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Decision No. 13,252

Appeal of BARBARA A. DEFONCE and JAMES T. DEFONCE, JR., individually and on behalf of their daughter, KELLY DEFONCE, from action of the Lakeland Central School District regarding attendance zones.

Decision No. 13,252

(September 2, 1994)

Lovett & Gould, Esqs., attorneys for petitioners, Jonathan Lovett, Esq., of counsel

Steyer & Sirota, Esqs., attorneys for respondent, Murray Steyer, Esq., of counsel

SOBOL, Commissioner.--Petitioners appeal the denial of their request for their daughter, Kelly, to attend the district's Lakeland High School ("Lakeland") rather than its Walter Panas High School ("Walter Panas"). The appeal must be dismissed.

In 1972, the Board of Education of the Lakeland Central School District ("board") approved a housing plan which established attendance zones for the district's two high schools. According to the plan, pupils living west of Lexington Avenue will be assigned to Walter Panas and pupils living east of Lexington Avenue will attend Lakeland.

In addition, respondent subsequently adopted policy no. 5117 which requires the assignment of students to the building which serves the attendance zone in which they reside. This policy, however, permits students to attend schools outside of their attendance zones under certain circumstances. Specifically, the policy provides that a student may be assigned to a building outside the student's attendance zone where the superintendent or his/her designee determines that such an assignment is necessary to the management and control of the educational affairs of the district or where the board approves the recommendation of the district for such an assignment. In addition, the policy provides that a student may be assigned to another building if required by law.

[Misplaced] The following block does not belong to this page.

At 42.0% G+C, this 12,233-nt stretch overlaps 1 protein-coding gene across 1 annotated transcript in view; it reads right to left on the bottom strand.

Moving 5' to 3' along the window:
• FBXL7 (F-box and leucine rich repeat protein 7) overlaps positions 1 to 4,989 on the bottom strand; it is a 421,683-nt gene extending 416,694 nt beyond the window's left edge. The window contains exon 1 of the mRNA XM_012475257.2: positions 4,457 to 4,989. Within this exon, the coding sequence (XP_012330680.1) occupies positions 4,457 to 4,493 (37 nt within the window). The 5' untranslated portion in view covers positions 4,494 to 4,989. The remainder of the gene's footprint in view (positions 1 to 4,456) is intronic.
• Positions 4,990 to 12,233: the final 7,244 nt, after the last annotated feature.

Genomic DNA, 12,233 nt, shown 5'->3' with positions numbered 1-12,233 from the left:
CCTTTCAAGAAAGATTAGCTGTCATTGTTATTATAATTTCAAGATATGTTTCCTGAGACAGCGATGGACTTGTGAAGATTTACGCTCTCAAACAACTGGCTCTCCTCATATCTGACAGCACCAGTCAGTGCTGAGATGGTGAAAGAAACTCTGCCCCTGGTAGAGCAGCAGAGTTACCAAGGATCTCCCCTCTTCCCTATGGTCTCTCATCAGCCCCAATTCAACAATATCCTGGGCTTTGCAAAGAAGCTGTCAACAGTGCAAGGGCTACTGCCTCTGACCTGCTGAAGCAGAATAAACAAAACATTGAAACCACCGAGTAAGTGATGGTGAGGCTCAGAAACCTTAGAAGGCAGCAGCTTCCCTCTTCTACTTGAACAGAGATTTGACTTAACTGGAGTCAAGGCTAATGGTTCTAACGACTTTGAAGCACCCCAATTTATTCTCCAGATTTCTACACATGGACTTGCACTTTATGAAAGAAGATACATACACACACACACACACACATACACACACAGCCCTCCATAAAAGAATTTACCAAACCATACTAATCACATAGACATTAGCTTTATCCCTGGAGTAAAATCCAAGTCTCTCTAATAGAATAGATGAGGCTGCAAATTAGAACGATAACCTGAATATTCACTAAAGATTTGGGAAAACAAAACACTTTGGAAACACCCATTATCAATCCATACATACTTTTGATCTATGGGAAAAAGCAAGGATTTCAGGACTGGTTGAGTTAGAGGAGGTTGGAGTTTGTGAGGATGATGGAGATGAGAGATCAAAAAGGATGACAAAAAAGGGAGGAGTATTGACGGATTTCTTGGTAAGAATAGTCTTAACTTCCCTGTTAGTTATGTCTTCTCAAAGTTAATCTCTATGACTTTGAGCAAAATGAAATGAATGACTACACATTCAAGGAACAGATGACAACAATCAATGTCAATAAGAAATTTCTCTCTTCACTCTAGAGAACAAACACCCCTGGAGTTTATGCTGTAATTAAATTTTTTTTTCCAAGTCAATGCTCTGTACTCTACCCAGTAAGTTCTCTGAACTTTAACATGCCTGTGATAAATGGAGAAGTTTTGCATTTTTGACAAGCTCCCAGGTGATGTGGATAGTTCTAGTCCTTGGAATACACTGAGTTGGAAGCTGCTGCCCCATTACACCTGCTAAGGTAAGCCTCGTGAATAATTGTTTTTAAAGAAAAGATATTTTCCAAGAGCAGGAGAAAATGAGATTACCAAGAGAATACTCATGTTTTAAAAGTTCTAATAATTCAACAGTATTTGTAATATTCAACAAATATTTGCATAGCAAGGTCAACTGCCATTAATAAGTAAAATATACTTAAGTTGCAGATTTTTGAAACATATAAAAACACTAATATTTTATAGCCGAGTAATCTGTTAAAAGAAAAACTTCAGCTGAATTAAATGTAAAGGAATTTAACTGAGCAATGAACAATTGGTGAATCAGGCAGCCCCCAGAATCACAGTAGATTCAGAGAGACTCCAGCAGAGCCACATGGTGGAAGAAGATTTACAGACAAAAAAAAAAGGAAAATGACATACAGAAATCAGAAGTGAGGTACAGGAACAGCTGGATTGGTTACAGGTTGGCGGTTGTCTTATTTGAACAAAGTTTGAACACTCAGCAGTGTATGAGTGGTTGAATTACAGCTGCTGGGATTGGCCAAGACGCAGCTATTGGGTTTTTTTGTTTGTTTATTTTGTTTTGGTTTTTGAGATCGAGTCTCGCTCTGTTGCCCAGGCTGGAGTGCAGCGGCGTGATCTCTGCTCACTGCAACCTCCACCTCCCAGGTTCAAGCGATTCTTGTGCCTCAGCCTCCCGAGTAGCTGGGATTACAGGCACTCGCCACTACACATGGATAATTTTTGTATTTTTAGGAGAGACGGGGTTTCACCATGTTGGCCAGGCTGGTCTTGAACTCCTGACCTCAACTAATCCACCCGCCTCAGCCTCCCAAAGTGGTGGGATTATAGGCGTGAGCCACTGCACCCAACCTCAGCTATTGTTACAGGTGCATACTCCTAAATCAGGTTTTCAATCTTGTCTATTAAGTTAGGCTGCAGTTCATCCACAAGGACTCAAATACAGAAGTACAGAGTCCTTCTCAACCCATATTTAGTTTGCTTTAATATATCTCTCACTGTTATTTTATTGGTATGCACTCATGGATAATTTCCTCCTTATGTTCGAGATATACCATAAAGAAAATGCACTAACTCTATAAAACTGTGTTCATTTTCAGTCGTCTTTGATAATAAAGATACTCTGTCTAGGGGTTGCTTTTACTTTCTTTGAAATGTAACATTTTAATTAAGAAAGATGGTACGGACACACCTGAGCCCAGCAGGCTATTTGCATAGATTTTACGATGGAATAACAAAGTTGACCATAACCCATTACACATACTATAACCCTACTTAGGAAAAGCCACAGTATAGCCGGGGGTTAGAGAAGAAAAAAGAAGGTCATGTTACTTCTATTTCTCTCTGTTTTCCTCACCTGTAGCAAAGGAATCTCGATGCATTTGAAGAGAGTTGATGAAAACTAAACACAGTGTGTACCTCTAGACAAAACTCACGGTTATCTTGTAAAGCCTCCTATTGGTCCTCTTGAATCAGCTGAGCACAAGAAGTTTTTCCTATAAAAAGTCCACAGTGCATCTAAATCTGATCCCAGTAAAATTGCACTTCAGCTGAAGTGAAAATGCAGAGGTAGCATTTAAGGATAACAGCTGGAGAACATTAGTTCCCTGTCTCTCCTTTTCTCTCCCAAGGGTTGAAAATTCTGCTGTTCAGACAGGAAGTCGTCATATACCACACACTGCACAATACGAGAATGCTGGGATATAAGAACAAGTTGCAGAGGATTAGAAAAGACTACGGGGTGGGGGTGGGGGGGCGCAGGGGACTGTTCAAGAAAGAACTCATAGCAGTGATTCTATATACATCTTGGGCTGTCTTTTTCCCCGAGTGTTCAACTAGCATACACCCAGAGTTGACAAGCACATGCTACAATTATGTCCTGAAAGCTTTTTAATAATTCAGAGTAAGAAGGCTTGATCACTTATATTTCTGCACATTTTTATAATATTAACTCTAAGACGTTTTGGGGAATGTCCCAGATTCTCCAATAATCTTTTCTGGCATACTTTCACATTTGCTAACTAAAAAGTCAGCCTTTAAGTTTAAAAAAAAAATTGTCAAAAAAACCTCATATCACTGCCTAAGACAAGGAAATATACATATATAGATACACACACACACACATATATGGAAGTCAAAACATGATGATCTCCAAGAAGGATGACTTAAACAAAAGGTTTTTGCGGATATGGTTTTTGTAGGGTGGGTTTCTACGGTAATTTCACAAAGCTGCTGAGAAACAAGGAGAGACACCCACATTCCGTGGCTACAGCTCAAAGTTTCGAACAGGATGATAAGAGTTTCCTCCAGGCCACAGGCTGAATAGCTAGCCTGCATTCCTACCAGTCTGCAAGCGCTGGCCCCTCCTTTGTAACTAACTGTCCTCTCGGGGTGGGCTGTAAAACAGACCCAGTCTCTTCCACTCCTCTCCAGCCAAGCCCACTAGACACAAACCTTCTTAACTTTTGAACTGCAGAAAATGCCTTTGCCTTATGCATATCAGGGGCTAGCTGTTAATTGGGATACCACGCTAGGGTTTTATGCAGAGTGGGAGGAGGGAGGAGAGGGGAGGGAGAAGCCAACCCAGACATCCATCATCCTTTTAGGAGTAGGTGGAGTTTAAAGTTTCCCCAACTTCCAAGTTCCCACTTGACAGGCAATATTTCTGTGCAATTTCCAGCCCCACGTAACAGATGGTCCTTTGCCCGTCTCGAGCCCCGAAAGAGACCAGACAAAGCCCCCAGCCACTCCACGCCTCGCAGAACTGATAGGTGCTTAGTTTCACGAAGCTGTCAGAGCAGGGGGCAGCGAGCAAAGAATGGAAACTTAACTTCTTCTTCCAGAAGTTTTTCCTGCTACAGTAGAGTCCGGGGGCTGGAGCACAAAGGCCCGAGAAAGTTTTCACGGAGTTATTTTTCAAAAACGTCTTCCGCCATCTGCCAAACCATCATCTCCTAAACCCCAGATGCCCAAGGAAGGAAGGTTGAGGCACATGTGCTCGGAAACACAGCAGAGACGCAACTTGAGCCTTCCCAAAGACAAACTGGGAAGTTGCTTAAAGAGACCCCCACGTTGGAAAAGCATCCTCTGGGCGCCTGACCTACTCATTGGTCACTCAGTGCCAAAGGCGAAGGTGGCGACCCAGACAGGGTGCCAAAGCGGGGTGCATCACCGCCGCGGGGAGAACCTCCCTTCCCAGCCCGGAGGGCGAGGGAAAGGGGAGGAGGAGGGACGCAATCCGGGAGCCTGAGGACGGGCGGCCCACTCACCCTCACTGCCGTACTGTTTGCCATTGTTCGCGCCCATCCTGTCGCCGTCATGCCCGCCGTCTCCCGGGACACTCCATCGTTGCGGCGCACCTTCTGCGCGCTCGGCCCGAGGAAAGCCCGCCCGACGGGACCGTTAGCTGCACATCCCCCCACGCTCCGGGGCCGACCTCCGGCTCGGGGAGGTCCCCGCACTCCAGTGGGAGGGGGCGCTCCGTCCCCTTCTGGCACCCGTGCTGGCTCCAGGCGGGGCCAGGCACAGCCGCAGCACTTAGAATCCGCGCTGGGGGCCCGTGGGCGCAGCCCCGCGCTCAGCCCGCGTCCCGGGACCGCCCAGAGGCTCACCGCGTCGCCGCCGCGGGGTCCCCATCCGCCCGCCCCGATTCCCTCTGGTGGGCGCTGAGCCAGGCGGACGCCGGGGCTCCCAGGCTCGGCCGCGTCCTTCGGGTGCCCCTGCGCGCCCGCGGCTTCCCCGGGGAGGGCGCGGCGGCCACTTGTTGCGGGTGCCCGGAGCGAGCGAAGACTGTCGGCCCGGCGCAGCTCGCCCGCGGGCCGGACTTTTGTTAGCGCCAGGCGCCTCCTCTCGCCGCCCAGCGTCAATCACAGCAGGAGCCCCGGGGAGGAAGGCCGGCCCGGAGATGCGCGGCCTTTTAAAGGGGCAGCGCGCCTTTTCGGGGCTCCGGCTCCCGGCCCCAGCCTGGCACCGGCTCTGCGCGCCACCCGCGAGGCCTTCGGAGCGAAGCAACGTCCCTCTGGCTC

Petitioners' residence fronts and is situated upon the westerly side of Lexington Avenue. In or about March 1994, petitioners were notified that Kelly would be assigned to Walter Panas. Upon receiving this notification, petitioners requested that Kelly be assigned to Lakeland. Petitioners based their request in part on the fact that Kelly's older sister attends Lakeland. In addition, petitioners made this request because Kelly had participated on two of Lakeland's sports teams during the 1993-94 school year, while in the eighth grade.

By letter dated March 21, 1994, an assistant to the superintendent notified petitioners that the superintendent had denied their request. Petitioners then met with the superintendent to appeal this determination. By letter dated April 15, 1994 the superintendent again denied petitioners' request. This appeal ensued.

Petitioners contend that the denial of their request is arbitrary, capricious and irrational. Petitioners allege that during the past seventeen years, students residing in homes fronting on the westerly side of Lexington Avenue have attended Lakeland rather than Walter Panas. Petitioners maintain that they relied on this alleged practice and argue that the district should be estopped from changing its policy. Petitioners further maintain that the denial of their request is arbitrary and capricious because Kelly's older sister attends Lakeland and Kelly has in the past participated on Lakeland's sports teams.